Notable acts from the 2017 New Orleans Jazz and Heritage Festival included:
LORDE Like an emissary from a separate pop planet, Lorde played a headlining set that defied Jazz Fest customs. She had party songs, but they were about feeling isolated; she had beats that she danced to — striding and punching the air — but they were stark and somber. Part of her music, notably backup vocals, was canned. And she brought the same songs from her coming album, “Melodrama,” that she had performed a week earlier at Coachella. But her own singing was impassioned and drew ardent, verse-and-chorus singalongs on songs from her debut album; and she charmed the crowd by singing a snippet from Tom Petty, who was playing on the other main stage, and noting her dangerous attraction to beignets. Three songs into her set, she had noticed the New Orleans difference: “You guys have danced more than the entirety of Coachella,” she said.
USHER AND THE ROOTS Usher didn’t bring his elaborate arena-concert setup or his electronics-loving band to Jazz Fest. Instead, he collaborated with the Roots, reworking his music with live muscle rather than programming, meshing his own songs with soul oldies and testing himself as an old-school soul man. He easily seduced the densely packed crowd, promising “so many ways to love you” and carrying the crest of his set toward a galloping gospel climax. He also shared time with the Roots, ceding the stage to their rapper, Black Thought, for dense, breakneck rhymes of his own.
STANTON MOORE The drummer Stanton Moore, who plays constantly around New Orleans, previewed his next album, due in July: a tribute to Allen Toussaint featuring Cyrille Neville on vocals. Mr. Moore is used to stirring up a dance floor; his drumming was steady and unstoppable, pushing toward peaks. With a drummer’s wit, he switched Toussaint’s “Everything I Do Gonna Be Funky” into a 5/4 meter that might trip up dancers, and kept it funky anyway.
TELMARY Y HABANA SANA The Cuban poet, rapper and songwriter Telmary Diaz didn’t rely on her words alone to get across her socially conscious messages. She had a full Latin band, playing the sinuous rhythms of son and speedy, percussive rumba, surrounding her with melodic refrains.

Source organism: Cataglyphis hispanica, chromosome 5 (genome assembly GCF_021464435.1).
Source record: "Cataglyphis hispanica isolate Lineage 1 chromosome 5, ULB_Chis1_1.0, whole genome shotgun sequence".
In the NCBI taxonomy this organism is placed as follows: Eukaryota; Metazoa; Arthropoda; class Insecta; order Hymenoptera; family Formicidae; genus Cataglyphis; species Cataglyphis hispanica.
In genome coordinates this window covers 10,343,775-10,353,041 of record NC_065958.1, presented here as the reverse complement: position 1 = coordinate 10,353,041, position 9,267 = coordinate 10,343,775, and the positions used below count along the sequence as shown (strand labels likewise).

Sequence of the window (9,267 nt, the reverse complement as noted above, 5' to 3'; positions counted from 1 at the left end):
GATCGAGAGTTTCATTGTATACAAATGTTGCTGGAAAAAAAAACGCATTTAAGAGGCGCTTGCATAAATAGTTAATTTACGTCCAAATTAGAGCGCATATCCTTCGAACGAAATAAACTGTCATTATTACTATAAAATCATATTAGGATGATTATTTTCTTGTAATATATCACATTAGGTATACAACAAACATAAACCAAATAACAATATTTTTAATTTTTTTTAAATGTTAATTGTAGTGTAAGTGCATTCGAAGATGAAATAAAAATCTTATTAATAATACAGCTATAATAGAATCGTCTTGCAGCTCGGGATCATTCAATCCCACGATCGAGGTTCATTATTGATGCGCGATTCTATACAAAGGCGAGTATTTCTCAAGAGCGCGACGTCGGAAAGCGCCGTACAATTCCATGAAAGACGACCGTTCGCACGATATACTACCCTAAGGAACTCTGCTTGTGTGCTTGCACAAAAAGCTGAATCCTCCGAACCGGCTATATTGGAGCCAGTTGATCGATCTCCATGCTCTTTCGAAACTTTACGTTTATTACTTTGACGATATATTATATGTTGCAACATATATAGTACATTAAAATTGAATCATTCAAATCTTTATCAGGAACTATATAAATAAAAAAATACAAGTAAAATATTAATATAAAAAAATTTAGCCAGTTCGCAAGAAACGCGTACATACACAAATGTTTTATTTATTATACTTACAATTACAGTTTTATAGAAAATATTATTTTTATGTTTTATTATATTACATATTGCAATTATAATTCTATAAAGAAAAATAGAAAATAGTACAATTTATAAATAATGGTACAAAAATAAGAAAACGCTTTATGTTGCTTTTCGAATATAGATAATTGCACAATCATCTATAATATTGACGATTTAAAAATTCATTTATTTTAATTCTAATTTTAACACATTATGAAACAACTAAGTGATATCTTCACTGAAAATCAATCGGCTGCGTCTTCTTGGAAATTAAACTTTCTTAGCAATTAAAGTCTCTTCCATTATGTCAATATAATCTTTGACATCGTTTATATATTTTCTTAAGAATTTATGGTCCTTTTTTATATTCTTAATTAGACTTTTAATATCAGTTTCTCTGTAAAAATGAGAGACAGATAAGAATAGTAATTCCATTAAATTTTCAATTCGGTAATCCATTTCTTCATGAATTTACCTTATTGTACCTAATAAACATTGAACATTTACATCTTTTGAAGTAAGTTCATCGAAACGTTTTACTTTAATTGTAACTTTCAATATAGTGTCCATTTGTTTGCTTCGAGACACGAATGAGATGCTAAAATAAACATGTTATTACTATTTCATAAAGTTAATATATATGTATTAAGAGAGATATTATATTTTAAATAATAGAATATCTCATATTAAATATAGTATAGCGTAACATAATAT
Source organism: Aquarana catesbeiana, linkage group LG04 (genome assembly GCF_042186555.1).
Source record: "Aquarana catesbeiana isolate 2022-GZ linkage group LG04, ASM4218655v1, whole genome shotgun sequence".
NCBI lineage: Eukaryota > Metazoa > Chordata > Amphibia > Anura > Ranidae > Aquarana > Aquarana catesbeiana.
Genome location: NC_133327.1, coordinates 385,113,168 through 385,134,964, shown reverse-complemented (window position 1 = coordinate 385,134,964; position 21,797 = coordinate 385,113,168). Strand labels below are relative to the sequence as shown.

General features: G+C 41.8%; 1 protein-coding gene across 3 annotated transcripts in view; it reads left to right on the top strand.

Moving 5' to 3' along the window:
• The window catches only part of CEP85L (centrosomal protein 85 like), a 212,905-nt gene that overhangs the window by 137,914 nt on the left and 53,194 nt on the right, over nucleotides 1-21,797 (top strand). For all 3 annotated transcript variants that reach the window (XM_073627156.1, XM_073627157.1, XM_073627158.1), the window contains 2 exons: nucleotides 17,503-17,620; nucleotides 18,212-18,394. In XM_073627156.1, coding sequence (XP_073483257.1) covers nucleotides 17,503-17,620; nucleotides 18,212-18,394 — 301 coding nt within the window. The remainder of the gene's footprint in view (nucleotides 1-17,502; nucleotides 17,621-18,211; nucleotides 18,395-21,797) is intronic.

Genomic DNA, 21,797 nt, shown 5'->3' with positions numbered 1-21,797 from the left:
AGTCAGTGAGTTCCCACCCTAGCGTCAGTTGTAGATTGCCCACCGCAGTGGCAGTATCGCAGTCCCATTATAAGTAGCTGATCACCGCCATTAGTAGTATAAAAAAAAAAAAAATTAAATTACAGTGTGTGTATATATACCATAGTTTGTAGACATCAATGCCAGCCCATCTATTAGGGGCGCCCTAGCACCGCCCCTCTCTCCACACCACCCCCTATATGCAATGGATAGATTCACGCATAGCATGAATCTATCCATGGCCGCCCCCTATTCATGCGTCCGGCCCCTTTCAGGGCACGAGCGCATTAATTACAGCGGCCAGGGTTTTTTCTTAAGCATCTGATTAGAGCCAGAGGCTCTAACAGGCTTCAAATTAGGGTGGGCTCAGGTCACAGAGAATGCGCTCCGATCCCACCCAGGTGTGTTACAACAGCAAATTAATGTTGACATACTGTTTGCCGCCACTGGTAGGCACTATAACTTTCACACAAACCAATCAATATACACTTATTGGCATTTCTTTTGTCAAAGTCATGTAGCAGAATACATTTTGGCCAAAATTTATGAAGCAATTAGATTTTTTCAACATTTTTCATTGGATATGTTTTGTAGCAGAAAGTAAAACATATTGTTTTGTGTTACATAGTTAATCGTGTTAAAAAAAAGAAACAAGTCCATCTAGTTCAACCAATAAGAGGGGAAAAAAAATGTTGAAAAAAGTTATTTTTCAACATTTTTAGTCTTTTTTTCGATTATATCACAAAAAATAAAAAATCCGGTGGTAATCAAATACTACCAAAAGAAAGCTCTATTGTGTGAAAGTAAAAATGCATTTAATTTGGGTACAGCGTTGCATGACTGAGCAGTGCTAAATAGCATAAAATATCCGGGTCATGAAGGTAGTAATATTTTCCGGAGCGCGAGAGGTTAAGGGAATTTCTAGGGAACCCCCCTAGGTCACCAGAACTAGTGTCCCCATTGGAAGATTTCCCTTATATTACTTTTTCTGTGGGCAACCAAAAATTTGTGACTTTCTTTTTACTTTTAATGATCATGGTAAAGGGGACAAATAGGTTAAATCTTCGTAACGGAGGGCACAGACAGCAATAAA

TRUMPET MAFIA Ashlin Parker’s Trumpet Mafia already lived up to its name with just three trumpeters onstage, sharing arrangements like a big-band trumpet section and then going round-robin on quicksilver, articulate solos. Then came the big reveal: more trumpeters, at least a dozen, swarmed onstage at the Jazz Tent, from 8 years old on up, and they weren’t just there for backup. Many of them stepped forward for impressive solos.
MIDNITE DISTURBERS Bruising but precise, Midnite Disturbers is an alliance of musicians from many brass bands, doubling up to play songs they all know — and where a typical brass band has one sousaphone huffing the bass line, the Midnite Disturbers had a pair, huffing in harmony. The group’s uniform was black T-shirts with individual names on the front — not their own names, but, true to New Orleans musical continuity, the names of musicians they respect.
THE PEDRITO MARTINEZ GROUP Latin pop, propulsive dance vamps and adventurous jazz were all part of the spectrum for the Pedrito Martinez Group, a Cuban band led by Mr. Martinez, a kinetic conga player and a pealing singer, often both at the same time.
MOKOOMBA This band from Zimbabwe sings in the language its members grew up with, Tonga. But its guitar grooves are a Pan-African blend, drawing on the thumb-pianolike guitar picking of older Zimbabwean pop, on the lilting rumba of Congolese soukous and on hints of rock. It was topped with the chameleonic vocals of Mathias Muzaza, who moved from a smooth croon to rasping, riveting incantations.
DWAYNE DOPSIE AND THE ZYDECO HELLRAISERS The button accordionist Dwayne Dopsie is the youngest son of Alton Jay Rubin, better known as Rockin’ Dopsie, who died in 1993. (Dwayne’s brother Anthony, who bills himself as Rockin’ Dopsie Jr., performs at Jazz Fest on Saturday.) Dwayne Dopsie carries on the rowdy, muscular family zydeco tradition: singing in English, pumping out thick chords and suddenly breaking into whirlwind solos.
E’DANA & DIVINELY DESTIN For much of Jazz Fest, New Orleans talent fills the gospel tent (although the Clark Sisters, national gospel hitmakers, had a prime slot on Sunday night). I happened in as E’Dana Richardson was testifying and belting, call-and-responding with rising fervor, over a guitar-scrubbing funk groove delivered by her band and singers. Then she introduced them: her children, nephews and big brother. “This is all family up here!” she exulted.